How to Put Birds in an Aviary, Part Two

Step 8: Put birds out at the right time of the year. You can’t just introduce the birds to the aviary any old time and expect them to thrive. The best time to put the birds out for the first time is when the nights are staying at 60 degrees F or above overnight. And when the temperature is about the same inside and out. Not too hot during the day, not cold overnight. This will give the birds time to acclimate to the weather, and by the time winter rolls in, they will be able to adjust. They still need a place to shelter out of the wind and rain, and that is all part of the aviary design. In addition, give the birds light fairly early in the morning during cold weather, so they can start eating early. This will help their metabolisms fire up and stay warm.

In San Diego county, we get a morning cloudiness called June Gloom, or even May Gray. It’s usually mid-July before I can put the birds outside. They will need a few weeks to get that acclimatization, so the latest I can put them out is in early October.

Step 9: If you were not able to buy a pre-made aviary or pay someone to make one for you, now is the time to get working on making your own. Draw up the design or find one you like in a book or on line. ( for example) Buy the materials. Be sure to include a roofed area that has at least two sides. Measure the area and set up your sides.

When Mike and I set up the main aviary, it went pretty easily without much revision. Then we added on the airlock. Still simple. Then we added on a second cage on the other side of the airlock. A few walls and roof were added, still not a major project.

Then I got a really good deal on breeding cages, and expected to have them up and full of lovebirds by now. But one was needed for surplus button quail. And then Mike told me he didn’t like putting the lovies out in cages that didn’t have an airlock. So we moved the cage that had only doves in it by this time, and configured the airlock and two of the breeder cages to fit together. To Mike’s chagrin, he was misremembering the measurements of the cage, so back to the drawing board. Hopefully we will have the cages ready before the end of the month.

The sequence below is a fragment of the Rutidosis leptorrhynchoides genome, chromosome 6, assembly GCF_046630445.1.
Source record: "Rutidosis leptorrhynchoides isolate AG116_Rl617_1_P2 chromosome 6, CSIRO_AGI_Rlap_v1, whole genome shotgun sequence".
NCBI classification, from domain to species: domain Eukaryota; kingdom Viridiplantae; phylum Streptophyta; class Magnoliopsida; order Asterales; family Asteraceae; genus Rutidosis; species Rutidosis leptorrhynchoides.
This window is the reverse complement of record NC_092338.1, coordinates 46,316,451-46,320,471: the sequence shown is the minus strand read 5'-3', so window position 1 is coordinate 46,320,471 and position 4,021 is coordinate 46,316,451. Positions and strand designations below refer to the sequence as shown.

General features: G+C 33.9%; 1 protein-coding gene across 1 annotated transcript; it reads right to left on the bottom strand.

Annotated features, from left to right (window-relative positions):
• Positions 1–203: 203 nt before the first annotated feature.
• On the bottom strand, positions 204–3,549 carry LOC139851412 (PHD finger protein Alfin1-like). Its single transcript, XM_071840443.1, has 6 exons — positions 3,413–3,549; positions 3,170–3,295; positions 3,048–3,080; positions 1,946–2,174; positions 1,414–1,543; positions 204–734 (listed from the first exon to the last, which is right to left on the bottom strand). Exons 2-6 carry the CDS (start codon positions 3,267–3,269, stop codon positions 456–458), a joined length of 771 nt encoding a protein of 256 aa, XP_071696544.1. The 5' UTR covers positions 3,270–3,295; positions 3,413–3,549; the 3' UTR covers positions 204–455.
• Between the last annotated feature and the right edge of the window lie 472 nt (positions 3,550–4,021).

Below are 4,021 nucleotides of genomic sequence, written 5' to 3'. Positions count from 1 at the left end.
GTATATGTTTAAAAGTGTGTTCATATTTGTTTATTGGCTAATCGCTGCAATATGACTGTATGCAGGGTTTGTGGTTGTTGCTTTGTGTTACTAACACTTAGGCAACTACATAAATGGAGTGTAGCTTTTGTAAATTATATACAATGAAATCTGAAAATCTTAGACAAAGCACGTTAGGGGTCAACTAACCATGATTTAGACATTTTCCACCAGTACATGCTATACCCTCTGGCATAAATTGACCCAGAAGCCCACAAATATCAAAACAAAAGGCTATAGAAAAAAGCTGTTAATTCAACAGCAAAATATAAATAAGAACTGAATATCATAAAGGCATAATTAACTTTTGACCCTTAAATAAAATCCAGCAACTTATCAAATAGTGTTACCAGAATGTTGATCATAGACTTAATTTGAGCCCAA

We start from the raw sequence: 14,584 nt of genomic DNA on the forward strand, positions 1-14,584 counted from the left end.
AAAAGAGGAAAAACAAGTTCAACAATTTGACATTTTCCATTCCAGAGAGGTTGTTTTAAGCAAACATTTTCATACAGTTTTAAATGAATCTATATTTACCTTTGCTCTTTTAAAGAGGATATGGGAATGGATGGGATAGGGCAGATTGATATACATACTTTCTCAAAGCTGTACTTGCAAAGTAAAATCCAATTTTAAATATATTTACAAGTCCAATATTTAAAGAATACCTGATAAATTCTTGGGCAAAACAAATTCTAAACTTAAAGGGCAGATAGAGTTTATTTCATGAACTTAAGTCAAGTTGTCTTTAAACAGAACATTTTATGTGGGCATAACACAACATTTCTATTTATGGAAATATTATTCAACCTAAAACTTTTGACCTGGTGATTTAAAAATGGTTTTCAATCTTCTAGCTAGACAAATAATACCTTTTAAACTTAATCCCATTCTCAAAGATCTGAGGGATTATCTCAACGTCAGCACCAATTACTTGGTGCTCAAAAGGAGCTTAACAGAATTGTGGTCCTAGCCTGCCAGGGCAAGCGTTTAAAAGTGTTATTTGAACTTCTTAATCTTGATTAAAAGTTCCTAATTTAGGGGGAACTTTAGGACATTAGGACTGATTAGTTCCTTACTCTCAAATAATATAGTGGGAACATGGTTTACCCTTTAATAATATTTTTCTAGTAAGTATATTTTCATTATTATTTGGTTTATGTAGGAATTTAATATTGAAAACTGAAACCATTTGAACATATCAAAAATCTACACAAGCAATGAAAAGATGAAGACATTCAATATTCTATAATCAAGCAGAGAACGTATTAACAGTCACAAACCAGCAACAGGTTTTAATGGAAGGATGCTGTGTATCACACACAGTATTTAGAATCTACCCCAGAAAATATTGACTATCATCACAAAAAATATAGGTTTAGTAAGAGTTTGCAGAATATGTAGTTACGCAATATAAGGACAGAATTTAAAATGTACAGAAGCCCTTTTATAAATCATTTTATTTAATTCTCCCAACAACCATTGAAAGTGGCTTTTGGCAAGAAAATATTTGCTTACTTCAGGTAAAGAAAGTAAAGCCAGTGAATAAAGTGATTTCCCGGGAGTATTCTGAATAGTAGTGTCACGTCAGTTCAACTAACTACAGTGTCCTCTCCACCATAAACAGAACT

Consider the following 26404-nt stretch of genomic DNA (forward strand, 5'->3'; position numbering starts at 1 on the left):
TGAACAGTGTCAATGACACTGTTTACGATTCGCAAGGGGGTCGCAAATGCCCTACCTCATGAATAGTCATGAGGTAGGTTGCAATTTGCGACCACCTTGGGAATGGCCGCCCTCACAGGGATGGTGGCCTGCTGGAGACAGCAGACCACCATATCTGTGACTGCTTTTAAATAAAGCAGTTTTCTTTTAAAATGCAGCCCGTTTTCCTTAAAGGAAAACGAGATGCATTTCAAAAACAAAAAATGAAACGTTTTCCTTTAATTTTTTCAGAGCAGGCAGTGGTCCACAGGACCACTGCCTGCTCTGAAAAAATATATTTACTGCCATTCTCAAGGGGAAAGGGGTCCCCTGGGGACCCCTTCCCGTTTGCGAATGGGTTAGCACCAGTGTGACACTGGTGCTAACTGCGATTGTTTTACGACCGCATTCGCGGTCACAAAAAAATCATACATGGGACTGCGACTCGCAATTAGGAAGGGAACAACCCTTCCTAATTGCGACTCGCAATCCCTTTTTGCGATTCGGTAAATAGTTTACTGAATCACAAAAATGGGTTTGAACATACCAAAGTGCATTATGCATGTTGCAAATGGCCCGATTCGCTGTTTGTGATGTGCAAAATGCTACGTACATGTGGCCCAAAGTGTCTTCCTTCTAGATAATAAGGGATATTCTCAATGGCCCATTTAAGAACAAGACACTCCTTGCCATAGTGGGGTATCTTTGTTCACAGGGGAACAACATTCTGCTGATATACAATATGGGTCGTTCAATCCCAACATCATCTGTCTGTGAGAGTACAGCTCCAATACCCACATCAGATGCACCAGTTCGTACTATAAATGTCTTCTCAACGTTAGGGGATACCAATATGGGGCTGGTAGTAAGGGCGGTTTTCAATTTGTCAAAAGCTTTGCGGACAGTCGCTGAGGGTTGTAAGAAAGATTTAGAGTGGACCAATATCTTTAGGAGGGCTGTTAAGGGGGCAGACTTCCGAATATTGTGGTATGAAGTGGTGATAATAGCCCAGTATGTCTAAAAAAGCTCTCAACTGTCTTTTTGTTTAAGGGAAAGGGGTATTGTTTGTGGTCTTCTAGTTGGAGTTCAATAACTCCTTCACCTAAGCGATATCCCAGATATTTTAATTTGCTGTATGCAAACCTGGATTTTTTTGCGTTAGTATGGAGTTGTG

Instead of four cages each with a family of love birds (the breeding pair and their offspring if we let them raise any), I will have two cages like that and maybe one with all the other lovies. There should be enough space for them to get along pretty well. I have an elderly pair, a non-breeding pair, and another non-breeding pair. I have visions of getting all the lovebirds outside, moving the conures to the bird room, and someday watching a movie and hearing the dialogue.

First the weather was too cool, so the extra cages just sat, ignored. They made great flat surfaces outside for drying things and placing projects. Then the weather warmed up, and we got the materials needed, but then the handyman forgot about the project. So I started reminding him. Gently. Repeatedly. Then the weather became toooo hot. Last Wednesday, when I got home from work, we cut the lumber needed for the legs of the cages and the cross supports. Just some drilling and fastening to do now! Thursday it never cooled off enough to do anything. Friday the same. Saturday I have a bird club meeting in the cool of the evening. Soon it will be too late in the summer to put the birds outside. Oh, well.

Step 10: Become incredibly rich and buy a pre-made air-locked aviary from Wingz. ( The way you get rich should not include breeding and selling birds. Let’s face it, if you are in this for the money, you are wasting your time and probably not treating your birds very well. You can’t skimp on cages, toys, food, nutrition, or vet care. You will have to spend a good deal of money on your breeders. Probably my most expensive investment in a bird has been my “white” Indian ringneck parakeet “hen” Wraith. I quote white because this bird is now the most beautiful gray ever seen. And hen because he has brought out a neck ring, a sure sign that he is male. With Indian ringnecks, you lay out good money and have to wait 2 years before breeding. Or you may buy proven breeders but now we’re talking real money. Macaws and other parrots are more costly, in every way, not just initial outlay. Again, don’t get into bird breeding expecting to get rich, and count yourself lucky if you break even. (

That’s it for the Aviary series. Next time, Getting Ready for a Bird Mart!


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